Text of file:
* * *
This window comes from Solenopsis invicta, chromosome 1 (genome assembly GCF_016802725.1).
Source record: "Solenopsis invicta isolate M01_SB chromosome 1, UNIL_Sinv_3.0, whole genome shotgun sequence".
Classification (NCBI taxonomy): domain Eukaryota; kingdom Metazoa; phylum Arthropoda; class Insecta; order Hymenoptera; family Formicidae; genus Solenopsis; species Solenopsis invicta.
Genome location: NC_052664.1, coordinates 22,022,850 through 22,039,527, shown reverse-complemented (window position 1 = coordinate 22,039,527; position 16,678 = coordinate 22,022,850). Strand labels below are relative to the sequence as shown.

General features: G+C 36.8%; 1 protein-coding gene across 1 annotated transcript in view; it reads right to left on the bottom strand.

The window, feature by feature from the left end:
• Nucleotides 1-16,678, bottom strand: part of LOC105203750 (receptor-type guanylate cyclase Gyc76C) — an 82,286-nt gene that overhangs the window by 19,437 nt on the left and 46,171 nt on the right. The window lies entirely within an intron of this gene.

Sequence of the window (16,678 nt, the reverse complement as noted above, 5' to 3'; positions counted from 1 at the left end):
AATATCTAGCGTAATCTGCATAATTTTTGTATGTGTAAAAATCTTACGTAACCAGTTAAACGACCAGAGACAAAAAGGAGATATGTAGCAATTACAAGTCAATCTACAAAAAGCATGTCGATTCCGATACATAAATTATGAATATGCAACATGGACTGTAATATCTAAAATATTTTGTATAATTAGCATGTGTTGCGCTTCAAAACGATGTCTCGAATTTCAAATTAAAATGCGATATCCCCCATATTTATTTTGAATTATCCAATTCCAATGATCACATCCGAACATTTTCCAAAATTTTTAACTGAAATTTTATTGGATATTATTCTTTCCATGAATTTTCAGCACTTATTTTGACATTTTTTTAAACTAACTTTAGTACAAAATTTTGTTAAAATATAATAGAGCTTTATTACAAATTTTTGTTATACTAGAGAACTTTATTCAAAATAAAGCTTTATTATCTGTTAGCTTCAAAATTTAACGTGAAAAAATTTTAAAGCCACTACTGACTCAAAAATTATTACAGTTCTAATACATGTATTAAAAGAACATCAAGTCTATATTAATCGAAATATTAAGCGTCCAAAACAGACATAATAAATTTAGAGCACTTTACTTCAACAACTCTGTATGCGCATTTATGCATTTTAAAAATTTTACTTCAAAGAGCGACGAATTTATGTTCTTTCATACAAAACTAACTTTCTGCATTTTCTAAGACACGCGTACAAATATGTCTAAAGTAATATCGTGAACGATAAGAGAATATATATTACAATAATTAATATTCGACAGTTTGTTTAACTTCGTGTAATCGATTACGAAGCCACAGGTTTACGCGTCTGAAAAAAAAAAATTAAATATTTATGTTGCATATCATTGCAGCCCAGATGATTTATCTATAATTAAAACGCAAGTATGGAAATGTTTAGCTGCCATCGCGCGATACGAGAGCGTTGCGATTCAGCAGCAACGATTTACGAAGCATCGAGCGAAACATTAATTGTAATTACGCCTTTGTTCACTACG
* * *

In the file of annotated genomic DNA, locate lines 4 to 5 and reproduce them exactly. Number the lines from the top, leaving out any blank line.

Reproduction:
Genome location: NC_052664.1, coordinates 22,022,850 through 22,039,527, shown reverse-complemented (window position 1 = coordinate 22,039,527; position 16,678 = coordinate 22,022,850). Strand labels below are relative to the sequence as shown.

General features: G+C 36.8%; 1 protein-coding gene across 1 annotated transcript in view; it reads right to left on the bottom strand.